Enjoy the sunset…

Enjoy the sunset…

My favourite time of day…sunset! Probably symptomatic of why I am not grossly fussed with slowly hitting my sunset years. There is something very calming about sunset. The day is just winding down, with a bit of luck, all that needed doing are done and if not, well…too bad! It’s time to just enjoy and see what happens next. 

I’m in that phase of my life where I am like, “I have done most of what I feel I needed to do…everything else is well deserved extras”…like this refreshing margarita at the end of hectic day! I would be very happy if I get to experience seeing my kids get married, spend time with grandkids, grow old with hubby. But if I don’t get to do all that, my life would still have been worth the while. I brought three gorgeous kids to this world who would no doubt leave their marks (if not their massive carbon footprint!!) and continue what legacy I may have left them. 

Now it’s time to sit back, hang out, enjoy what I can. I’d hate to spend the rest of my time hurrying about from place to place and trying to make a living and missing out on a life. I never was the type. I have had my share of workload…constantly on overdrive in my younger years. I can’t say I miss those times. They were hard. Juggling 3 kids, 2 jobs and a husband in a country where I didn’t quite master the language. But as with anything I encountered in life, I ploughed through coz I knew it would be worth it. I would not call myself a workaholic as although I worked a lot, it was also too finance the times I played hard. I was able to provide my family fun short breaks to balance out the times when I was out and about trying to bring home a small part of the bacon. My husband luckily took charge of the more solid and serious stuff.

I may not have done this everyday but on most days, I looked back on the whole day, reflected and tried to appreciate the positives. On the more challenging days, I tried to be grateful that the day was about to end and washed whatever frustration down with a glass of bubbly. Thankfully, I still have a functioning liver so my bad days couldn’t have been plenty.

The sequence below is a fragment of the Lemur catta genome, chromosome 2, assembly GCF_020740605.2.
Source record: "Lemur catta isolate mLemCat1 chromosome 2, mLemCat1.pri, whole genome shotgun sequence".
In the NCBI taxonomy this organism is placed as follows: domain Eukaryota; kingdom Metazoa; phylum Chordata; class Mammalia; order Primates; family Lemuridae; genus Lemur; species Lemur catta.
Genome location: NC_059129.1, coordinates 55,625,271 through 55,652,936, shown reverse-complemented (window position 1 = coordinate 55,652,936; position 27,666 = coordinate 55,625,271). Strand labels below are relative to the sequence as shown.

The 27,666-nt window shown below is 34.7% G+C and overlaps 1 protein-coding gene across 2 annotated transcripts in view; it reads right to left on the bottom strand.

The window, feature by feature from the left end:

Another day in Paradise

 I generally don’t use filters on my photos and I can honestly say that the water is this exact same colour live.  

How beautiful is this place??? Club Paradise in Coron lived up to its name. I’m out of superlatives here. This is a throw back shot from a couple of years back on my first trip to Palawan. We only had 4 days on the island but it was so peaceful that we could really tank-up on energy. I didn’t know what to expect as I had not originally booked for this island. It was an 8 day trip to the Philippines and we wanted to get a bit of beach feeling before attending a family wedding. Then some booking mishap led us to having to re-book and we ended up here. We were indeed lucky.

 There wasn’t much to do here. WiFi was close to non-existent and as the initial panic of being offline dissipated, I was finally able to let go and enjoy digital detox. The island was tiny enough to explore in no time and so I was left with no choice but to hang about the beach and read my book. The full-board offer meant we didn’t have to worry about where our next meal would come from 😉

It’s these regular downtimes between long periods of hard work that kept me sane in the least years. At one stage, I was able to take a short break ranging from 2 days to 2 weeks every 6 weeks. It just meant that in the time when I can feel the effects of my downtime wearing-off, I have the advantage of staying motivated at work by looking forward to my next break. I was never one for long 6-week-breaks. Having 30 days holidays a year on average (not counting overtime and public holidays), I was able to budget my holidays wisely. Downtime doesn’t have to be somewhere exotic….it could also be somewhere close. One just be aware that one takes the time to recover and regroup.

Quite often, I didn’t actually fully go offline. I simply changed my working environment. Working remotely from a small island like Boracay in November when everyone else freezing their assets away in Europe already helped reduce stress. I had my normal work pensum but my surroundings ensured that my stress levels were down to zero. Nobody ever got excited when I told them of the work I did but everyone tuned in when I told them from where I worked. In the end, you can’t impress people by telling them how much work you have or how “stressed” you are. Nobody cares! So look after yourself…for yourself!